[12] Daniel Weisz Argomedo, “Information Warfare in Mexico’s Drug war: the Dámaso López (“El Licenciado”) Case Study.” Small Wars Journal. 1 April 2022, https://smallwarsjournal.com/jrnl/art/information-warfare-mexicos-drug-war-damaso-lopez-el-licenciado-case-study.

[13] Whitney Eulich “Cowed by cartels? Mexican journalists find fresh ways to get info out.” Christian Science Monitor.3 May 2016, https://www.csmonitor.com/World/Americas/2016/0503/Cowed-by-cartels-Mexican-journalists-find-fresh-ways-to-get-info-out.

[14] Javier Garza Ramos, “Covering violent conflict: For Latin American journalists, the challenge is in their own communities.”  LatAm Journalism Review. (Knight Center University of Texas Austin). 10 February 2022, https://latamjournalismreview.org/articles/covering-violent-conflict-for-latin-american-journalists-the-challenge-is-in-their-own-communities/.

[15] “2020 Country Reports on Human Rights Practices: Mexico.” Washington, DC: United States Department of State: Bureau of Democracy, Human Rights and Labor, 30 March 2021, https://www.state.gov/reports/2020-country-reports-on-human-rights-practices/mexico/.

[16] Elisabeth Malkin, “Corruption at a Level of Audacity ‘Never Seen in Mexico.’” New York Times, 19 April 2017, https://www.nytimes.com/2017/04/19/world/americas/in-mexico-mounting-misdeeds-but-governors-escape-justice.html.

[17] Ibid.

[18] Op. cit., Human Rights Watch. “Mexico: Events of 2020” at Note 8.

[19] Op. cit., United States Department of State. “2020 Country Reports on Human Rights Practices: Mexico” at Note 15  

[20] Op. cit., Human Rights Watch. :Mexico: Events of 2020” at Note 8.  

[21] Op. cit., United States Department of State. “2020 Country Reports on Human Rights Practices: Mexico” at Note 18.

[22] June S. Beittel, "Mexico: Organized Crime and Drug Trafficking Organizations." Congressional Research Service, 7 June 2022, https://sgp.fas.org/crs/row/R41576.pdf.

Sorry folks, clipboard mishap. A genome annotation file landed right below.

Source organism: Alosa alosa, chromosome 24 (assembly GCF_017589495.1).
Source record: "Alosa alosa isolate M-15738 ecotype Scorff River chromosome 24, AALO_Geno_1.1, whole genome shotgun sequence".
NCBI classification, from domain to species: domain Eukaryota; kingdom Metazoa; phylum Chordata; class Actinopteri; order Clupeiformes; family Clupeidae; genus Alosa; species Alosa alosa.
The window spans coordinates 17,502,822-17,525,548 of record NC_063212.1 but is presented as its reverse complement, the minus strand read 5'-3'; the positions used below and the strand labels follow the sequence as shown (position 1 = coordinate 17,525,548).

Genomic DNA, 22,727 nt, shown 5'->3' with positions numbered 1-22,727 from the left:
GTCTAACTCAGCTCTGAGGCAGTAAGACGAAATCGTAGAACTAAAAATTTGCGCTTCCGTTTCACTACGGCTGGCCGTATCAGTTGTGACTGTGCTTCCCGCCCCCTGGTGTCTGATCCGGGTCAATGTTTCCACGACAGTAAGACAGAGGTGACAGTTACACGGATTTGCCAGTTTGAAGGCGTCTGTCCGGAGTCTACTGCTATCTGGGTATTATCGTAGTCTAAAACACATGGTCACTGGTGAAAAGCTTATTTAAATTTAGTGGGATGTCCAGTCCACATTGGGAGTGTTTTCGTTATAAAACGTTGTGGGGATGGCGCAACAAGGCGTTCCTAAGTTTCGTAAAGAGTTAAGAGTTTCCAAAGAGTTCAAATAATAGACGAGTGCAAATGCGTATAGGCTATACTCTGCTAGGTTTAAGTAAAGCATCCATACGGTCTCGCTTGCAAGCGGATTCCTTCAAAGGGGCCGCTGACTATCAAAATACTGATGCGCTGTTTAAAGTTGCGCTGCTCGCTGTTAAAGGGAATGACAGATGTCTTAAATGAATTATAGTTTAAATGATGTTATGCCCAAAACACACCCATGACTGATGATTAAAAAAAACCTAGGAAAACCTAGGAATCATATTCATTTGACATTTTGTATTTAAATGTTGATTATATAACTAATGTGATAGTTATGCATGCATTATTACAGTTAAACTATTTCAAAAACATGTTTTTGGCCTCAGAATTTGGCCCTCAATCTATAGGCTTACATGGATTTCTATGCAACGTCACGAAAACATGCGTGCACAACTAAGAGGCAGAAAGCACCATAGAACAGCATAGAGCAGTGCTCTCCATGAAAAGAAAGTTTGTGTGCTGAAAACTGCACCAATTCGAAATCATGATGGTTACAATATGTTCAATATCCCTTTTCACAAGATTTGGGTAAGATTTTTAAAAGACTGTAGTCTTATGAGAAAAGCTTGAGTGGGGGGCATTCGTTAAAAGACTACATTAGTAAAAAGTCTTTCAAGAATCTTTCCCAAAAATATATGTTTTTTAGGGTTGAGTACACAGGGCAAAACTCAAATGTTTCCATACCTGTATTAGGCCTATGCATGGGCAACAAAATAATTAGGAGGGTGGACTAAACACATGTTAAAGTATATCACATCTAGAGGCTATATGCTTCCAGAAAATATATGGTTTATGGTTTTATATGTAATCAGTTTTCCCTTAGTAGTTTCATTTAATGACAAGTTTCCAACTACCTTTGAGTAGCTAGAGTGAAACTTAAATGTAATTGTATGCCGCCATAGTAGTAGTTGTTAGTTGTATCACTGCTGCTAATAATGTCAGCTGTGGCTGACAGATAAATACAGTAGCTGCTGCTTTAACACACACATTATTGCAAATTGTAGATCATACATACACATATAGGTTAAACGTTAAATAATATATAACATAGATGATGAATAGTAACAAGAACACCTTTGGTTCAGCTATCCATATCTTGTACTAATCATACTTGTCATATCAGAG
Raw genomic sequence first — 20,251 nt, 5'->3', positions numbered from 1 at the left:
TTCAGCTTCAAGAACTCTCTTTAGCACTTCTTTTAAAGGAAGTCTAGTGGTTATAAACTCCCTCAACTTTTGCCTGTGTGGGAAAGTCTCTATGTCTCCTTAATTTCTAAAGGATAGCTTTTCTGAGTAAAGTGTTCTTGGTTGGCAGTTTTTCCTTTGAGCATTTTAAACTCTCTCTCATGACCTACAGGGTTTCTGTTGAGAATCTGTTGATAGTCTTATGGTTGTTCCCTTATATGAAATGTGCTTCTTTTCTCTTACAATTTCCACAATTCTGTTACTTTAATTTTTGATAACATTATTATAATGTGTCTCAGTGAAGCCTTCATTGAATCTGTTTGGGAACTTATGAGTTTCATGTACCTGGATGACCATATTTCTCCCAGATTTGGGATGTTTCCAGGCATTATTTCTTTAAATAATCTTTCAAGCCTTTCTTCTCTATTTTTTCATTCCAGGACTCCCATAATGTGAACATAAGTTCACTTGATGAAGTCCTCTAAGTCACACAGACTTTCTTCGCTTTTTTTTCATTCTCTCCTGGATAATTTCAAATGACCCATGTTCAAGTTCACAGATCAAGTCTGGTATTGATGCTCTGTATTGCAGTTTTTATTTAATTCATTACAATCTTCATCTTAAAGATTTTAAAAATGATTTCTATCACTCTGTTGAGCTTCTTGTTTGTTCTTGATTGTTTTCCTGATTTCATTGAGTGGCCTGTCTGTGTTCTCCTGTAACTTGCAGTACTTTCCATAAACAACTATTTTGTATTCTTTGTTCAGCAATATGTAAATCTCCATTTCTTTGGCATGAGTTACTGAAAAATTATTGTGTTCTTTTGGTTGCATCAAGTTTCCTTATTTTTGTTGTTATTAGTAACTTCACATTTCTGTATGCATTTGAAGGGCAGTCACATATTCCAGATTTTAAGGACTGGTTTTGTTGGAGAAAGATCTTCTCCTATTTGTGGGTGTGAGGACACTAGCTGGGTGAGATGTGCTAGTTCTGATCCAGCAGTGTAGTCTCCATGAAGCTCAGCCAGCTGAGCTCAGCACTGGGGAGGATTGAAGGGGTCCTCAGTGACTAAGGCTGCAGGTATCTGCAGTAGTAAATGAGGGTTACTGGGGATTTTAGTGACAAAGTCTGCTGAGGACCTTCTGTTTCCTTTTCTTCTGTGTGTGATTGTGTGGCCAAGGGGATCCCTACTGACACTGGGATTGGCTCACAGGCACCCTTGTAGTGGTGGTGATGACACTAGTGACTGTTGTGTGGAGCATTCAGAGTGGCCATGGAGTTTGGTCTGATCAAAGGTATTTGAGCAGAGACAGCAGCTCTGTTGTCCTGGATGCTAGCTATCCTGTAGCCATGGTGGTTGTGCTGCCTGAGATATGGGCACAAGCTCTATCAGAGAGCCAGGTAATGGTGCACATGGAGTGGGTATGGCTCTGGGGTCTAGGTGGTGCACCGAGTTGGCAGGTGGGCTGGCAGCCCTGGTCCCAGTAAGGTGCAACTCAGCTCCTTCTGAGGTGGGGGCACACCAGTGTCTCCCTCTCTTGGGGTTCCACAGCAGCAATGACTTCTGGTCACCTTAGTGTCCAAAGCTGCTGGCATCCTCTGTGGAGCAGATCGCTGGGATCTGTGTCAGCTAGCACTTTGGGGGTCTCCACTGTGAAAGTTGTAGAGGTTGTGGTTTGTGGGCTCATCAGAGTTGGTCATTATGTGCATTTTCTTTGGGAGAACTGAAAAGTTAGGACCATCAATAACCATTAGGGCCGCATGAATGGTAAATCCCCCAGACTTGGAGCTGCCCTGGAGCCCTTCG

[23] Monica Medel and Francisco. "Mexican Drug "Cartels" in The Oxford Handbook of Organized Crime. Ed. Letizia Paoli. New York: Oxford University Press, 2014: pp. 196-218.

[24] Op. cit., June S. Beittel. "Mexico: Organized Crime and Drug Trafficking Organizations” at Note 22.

[25] “Mexico: Freedom in the World.” Freedom House. 2022, https://freedomhouse.org/country/mexico/freedom-world/2022.

[26] Jerry Langton, Gangland: The Rise of Mexican Drug Cartels from El Paso to Vancouver, Mississauga: Ontario: John Wiley and Sons, 2011. 

[27] “Juárez Drug Cartel Leader Pleads Guilty to Charges Related to US Consulate Murders and Is Sentenced to Life in Prison.” Washington, DC: United States Department of Justice (DOJ), Office of Public Affairs, 2012, https://www.justice.gov/opa/pr/Juárez-drug-cartel-leader-pleads-guilty-charges-related-us-consulate-murders-and-sentenced.

[28] Phil Williams, “Illicit Markets, Weak States and Violence: Iraq and Mexico." Crime, Law and Social Change. Vol.  52, no. 3. 2009: pp. 323–36: https://link.springer.com/article/10.1007/s10611-009-9194-0.

[29] Thomas C. Schelling, “What Is the Business of Organized Crime?” The American Scholar. Vol. 40, no. 4. 1971: pp. 643–52, https://www.jstor.org/stable/41209902.

[30] Diego Gambetta, The Sicilian Mafia: The Business of Private Protection. Cambridge: Harvard University Press, 1993.